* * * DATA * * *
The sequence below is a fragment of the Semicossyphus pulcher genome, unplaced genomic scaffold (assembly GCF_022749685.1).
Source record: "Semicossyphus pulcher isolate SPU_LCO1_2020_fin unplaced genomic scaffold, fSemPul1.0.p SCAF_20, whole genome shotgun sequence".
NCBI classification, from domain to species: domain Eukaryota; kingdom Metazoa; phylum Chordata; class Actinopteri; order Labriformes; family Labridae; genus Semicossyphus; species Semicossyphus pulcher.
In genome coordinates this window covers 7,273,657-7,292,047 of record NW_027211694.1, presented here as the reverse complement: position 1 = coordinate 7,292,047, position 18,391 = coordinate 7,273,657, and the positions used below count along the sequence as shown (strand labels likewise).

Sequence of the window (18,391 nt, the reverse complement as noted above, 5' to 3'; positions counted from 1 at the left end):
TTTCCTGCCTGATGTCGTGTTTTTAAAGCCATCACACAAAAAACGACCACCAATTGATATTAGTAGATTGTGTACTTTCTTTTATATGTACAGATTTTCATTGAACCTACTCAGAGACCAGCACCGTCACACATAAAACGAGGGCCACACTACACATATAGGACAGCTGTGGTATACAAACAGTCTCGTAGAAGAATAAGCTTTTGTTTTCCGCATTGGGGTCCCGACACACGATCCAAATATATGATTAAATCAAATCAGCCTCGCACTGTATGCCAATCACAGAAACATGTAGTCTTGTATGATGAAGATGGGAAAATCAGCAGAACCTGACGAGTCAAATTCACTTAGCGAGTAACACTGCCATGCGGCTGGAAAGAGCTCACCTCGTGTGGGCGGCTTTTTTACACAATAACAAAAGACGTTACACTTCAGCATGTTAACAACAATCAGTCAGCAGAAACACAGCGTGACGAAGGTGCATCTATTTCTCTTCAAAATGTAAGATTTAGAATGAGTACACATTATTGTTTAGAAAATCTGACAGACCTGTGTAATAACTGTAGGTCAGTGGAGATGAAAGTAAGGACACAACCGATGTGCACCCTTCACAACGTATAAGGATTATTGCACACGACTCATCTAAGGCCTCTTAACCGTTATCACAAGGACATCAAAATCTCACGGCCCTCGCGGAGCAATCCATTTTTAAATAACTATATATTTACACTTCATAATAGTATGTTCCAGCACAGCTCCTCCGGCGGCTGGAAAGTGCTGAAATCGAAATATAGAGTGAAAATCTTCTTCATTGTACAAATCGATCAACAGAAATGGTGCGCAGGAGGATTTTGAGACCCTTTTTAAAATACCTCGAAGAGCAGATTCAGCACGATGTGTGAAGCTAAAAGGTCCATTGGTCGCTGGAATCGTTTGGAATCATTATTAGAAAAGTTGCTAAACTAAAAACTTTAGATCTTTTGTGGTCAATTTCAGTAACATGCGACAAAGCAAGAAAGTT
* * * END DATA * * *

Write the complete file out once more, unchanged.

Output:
The sequence below is a fragment of the Semicossyphus pulcher genome, unplaced genomic scaffold (assembly GCF_022749685.1).
Source record: "Semicossyphus pulcher isolate SPU_LCO1_2020_fin unplaced genomic scaffold, fSemPul1.0.p SCAF_20, whole genome shotgun sequence".
NCBI classification, from domain to species: domain Eukaryota; kingdom Metazoa; phylum Chordata; class Actinopteri; order Labriformes; family Labridae; genus Semicossyphus; species Semicossyphus pulcher.
In genome coordinates this window covers 7,273,657-7,292,047 of record NW_027211694.1, presented here as the reverse complement: position 1 = coordinate 7,292,047, position 18,391 = coordinate 7,273,657, and the positions used below count along the sequence as shown (strand labels likewise).

Sequence of the window (18,391 nt, the reverse complement as noted above, 5' to 3'; positions counted from 1 at the left end):
TTTCCTGCCTGATGTCGTGTTTTTAAAGCCATCACACAAAAAACGACCACCAATTGATATTAGTAGATTGTGTACTTTCTTTTATATGTACAGATTTTCATTGAACCTACTCAGAGACCAGCACCGTCACACATAAAACGAGGGCCACACTACACATATAGGACAGCTGTGGTATACAAACAGTCTCGTAGAAGAATAAGCTTTTGTTTTCCGCATTGGGGTCCCGACACACGATCCAAATATATGATTAAATCAAATCAGCCTCGCACTGTATGCCAATCACAGAAACATGTAGTCTTGTATGATGAAGATGGGAAAATCAGCAGAACCTGACGAGTCAAATTCACTTAGCGAGTAACACTGCCATGCGGCTGGAAAGAGCTCACCTCGTGTGGGCGGCTTTTTTACACAATAACAAAAGACGTTACACTTCAGCATGTTAACAACAATCAGTCAGCAGAAACACAGCGTGACGAAGGTGCATCTATTTCTCTTCAAAATGTAAGATTTAGAATGAGTACACATTATTGTTTAGAAAATCTGACAGACCTGTGTAATAACTGTAGGTCAGTGGAGATGAAAGTAAGGACACAACCGATGTGCACCCTTCACAACGTATAAGGATTATTGCACACGACTCATCTAAGGCCTCTTAACCGTTATCACAAGGACATCAAAATCTCACGGCCCTCGCGGAGCAATCCATTTTTAAATAACTATATATTTACACTTCATAATAGTATGTTCCAGCACAGCTCCTCCGGCGGCTGGAAAGTGCTGAAATCGAAATATAGAGTGAAAATCTTCTTCATTGTACAAATCGATCAACAGAAATGGTGCGCAGGAGGATTTTGAGACCCTTTTTAAAATACCTCGAAGAGCAGATTCAGCACGATGTGTGAAGCTAAAAGGTCCATTGGTCGCTGGAATCGTTTGGAATCATTATTAGAAAAGTTGCTAAACTAAAAACTTTAGATCTTTTGTGGTCAATTTCAGTAACATGCGACAAAGCAAGAAAGTT